Know your rights under UK Stop and Search powers

The following is a reproduction of an article from Liberty which you can find here: http://www.liberty-human-rights.org.uk/issues/6-free-speech/s44-terrorism-act/index.shtml

You should also read the guidance published on the Home office website which contains information about your rights under stop and search which can be found here: http://www.homeoffice.gov.uk/police/powers/stop-and-search/

Section 44 of the Terrorism Act 2000 allows the police to stop and search anyone in a specific area.

Before Section 44, the police could only stop and search individuals if they had ‘reasonable grounds’ and certain criteria were met. That is no longer necessary, and we have seen Section 44 powers used against anti-war, anti-weapons and anti-capitalist protestors.

The power to stop and search under anti-terrorism powers should only be used when there is evidence of a specific terrorist threat. It should not be simply an addition to the day to day powers of officers policing protests.

YOUR RIGHTS UNDER SECTION 44:

• The police can only give you a pat down, remove outer clothes (eg jacket, hat), search your bags and have you empty your pockets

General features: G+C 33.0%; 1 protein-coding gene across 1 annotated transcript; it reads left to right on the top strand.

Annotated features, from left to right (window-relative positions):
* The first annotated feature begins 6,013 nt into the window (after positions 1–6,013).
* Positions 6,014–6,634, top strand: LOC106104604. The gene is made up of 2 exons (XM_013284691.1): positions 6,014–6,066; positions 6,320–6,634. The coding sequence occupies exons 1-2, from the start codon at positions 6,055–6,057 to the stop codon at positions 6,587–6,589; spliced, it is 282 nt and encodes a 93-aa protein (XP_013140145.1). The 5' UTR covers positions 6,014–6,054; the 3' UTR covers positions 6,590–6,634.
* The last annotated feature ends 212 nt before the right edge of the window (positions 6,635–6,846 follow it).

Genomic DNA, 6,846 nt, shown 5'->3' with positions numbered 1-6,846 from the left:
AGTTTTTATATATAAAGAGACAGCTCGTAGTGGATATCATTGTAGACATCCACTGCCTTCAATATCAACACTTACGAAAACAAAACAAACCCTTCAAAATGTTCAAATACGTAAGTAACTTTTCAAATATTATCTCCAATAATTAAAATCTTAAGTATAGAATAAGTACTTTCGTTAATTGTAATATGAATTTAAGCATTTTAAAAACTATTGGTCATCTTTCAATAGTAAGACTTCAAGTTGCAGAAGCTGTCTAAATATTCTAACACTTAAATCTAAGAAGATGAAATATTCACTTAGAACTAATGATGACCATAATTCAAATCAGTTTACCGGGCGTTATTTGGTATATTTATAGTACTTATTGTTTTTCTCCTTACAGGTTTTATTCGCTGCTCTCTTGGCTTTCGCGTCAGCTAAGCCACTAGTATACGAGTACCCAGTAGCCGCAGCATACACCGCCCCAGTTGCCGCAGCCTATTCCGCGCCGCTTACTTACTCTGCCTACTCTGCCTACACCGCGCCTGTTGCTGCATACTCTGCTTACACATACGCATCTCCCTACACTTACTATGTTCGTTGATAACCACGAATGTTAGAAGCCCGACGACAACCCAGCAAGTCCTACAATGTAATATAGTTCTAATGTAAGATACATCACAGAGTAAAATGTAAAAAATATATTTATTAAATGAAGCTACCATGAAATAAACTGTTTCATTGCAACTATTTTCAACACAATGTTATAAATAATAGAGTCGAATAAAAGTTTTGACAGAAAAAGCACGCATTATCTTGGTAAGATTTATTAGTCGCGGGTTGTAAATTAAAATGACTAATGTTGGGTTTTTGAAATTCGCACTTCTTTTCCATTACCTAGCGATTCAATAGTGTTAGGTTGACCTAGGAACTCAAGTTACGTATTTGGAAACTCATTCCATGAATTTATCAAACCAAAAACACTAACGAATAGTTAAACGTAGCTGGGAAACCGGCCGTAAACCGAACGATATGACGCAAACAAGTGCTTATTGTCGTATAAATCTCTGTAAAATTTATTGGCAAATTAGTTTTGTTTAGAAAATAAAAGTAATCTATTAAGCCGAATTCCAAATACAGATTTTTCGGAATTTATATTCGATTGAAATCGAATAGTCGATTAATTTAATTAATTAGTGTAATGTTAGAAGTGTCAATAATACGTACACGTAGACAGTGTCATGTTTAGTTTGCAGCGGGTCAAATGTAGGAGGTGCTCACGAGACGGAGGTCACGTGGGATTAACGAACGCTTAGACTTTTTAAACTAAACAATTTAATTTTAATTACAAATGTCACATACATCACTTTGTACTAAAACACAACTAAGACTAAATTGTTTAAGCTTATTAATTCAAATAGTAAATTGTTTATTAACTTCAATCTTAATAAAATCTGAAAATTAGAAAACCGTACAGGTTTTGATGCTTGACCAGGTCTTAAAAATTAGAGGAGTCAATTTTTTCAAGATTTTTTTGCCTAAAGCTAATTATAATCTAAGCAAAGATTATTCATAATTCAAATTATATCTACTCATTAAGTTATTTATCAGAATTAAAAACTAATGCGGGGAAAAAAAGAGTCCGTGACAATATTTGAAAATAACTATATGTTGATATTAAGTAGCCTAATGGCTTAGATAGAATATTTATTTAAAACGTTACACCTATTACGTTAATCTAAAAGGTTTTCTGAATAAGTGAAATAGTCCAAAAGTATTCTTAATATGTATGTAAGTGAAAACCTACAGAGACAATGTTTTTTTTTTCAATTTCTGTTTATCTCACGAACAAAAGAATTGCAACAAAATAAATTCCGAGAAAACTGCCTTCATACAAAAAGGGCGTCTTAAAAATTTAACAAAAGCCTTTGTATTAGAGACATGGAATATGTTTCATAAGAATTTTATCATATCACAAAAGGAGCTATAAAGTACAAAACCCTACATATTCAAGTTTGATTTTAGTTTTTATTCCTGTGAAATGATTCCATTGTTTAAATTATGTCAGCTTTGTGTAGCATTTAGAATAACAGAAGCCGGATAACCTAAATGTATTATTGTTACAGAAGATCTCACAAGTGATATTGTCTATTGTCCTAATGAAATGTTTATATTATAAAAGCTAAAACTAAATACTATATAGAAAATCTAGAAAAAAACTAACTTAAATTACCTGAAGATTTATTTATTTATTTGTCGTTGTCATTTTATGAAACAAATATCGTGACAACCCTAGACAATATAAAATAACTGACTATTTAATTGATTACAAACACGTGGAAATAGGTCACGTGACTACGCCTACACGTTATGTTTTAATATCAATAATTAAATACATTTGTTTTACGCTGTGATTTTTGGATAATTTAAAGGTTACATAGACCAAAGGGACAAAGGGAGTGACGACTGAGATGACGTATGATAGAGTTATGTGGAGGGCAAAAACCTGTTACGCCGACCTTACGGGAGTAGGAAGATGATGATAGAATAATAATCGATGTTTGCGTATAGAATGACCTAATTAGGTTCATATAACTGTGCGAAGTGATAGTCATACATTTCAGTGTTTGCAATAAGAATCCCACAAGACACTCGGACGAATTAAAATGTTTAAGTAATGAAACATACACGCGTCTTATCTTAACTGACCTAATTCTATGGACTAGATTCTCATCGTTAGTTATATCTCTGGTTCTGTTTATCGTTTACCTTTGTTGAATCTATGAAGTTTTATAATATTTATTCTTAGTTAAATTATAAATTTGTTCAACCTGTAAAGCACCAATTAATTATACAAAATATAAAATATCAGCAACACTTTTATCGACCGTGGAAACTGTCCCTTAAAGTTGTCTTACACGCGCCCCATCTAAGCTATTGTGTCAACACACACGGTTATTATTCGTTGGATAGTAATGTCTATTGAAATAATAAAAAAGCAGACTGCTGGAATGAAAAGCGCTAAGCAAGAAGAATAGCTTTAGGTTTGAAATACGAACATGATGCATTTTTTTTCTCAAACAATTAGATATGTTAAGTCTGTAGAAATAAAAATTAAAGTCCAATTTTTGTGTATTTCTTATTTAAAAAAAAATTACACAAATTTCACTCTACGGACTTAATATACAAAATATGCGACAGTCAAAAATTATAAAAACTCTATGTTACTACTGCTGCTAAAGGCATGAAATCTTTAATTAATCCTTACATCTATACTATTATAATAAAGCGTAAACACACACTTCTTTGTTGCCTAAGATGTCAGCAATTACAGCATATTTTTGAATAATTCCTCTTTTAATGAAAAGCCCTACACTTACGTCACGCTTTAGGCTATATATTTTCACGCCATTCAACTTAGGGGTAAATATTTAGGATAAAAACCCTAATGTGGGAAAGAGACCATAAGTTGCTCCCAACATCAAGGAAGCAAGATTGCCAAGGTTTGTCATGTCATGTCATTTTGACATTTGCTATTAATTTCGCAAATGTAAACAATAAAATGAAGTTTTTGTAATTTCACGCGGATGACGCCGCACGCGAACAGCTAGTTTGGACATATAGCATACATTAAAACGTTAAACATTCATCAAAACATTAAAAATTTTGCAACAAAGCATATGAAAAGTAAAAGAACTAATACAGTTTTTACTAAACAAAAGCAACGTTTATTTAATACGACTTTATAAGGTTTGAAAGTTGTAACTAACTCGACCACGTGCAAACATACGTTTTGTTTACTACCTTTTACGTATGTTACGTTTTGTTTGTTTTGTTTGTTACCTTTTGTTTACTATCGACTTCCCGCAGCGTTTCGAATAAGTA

• You do not have to give your name and address
• You do not have to explain why you are there
• You are not allowed to flee the search, but you are not required to be actively compliant. You are allowed to ‘go limp’ as passive resistance during the search if you wish not to comply
• There is no permission to collect DNA data during the search
• You do not have to comply with any attempt to photograph or record you
• Women cannot be touched by male police during these searches
• Make notes about the officers searching you – name, number and police force
• Note the time and the events preceding the search
• Note the specific wording used by the police to explain their authority to search you
• Ask the police for the reason that they are searching you. Specifically, are they searching for terrorists or are they simply trying to deter, delay or inconvenience you?

Afterwards:
• Hold on to the Search Record or any other documentation the police give you (or note if you don’t receive one)
• Make brief notes about the search while you still remember all the details
• Do not write anything down on the day that you don’t want disclosed to the police. Police may search you again and be able to read anything that you have written down
• Please complete and submit Liberty’s search monitoring form
• Consider making a complaint to the Independent Police Complaints Commission
• Write to Lord Carlile, the independent monitor of the implementation of anti-terrorism legislation (Lord Carlile of Berriew QC, The House of Lords London SW1A 0AA)
• Consider pressing charges if the officers used unnecessary force during the search

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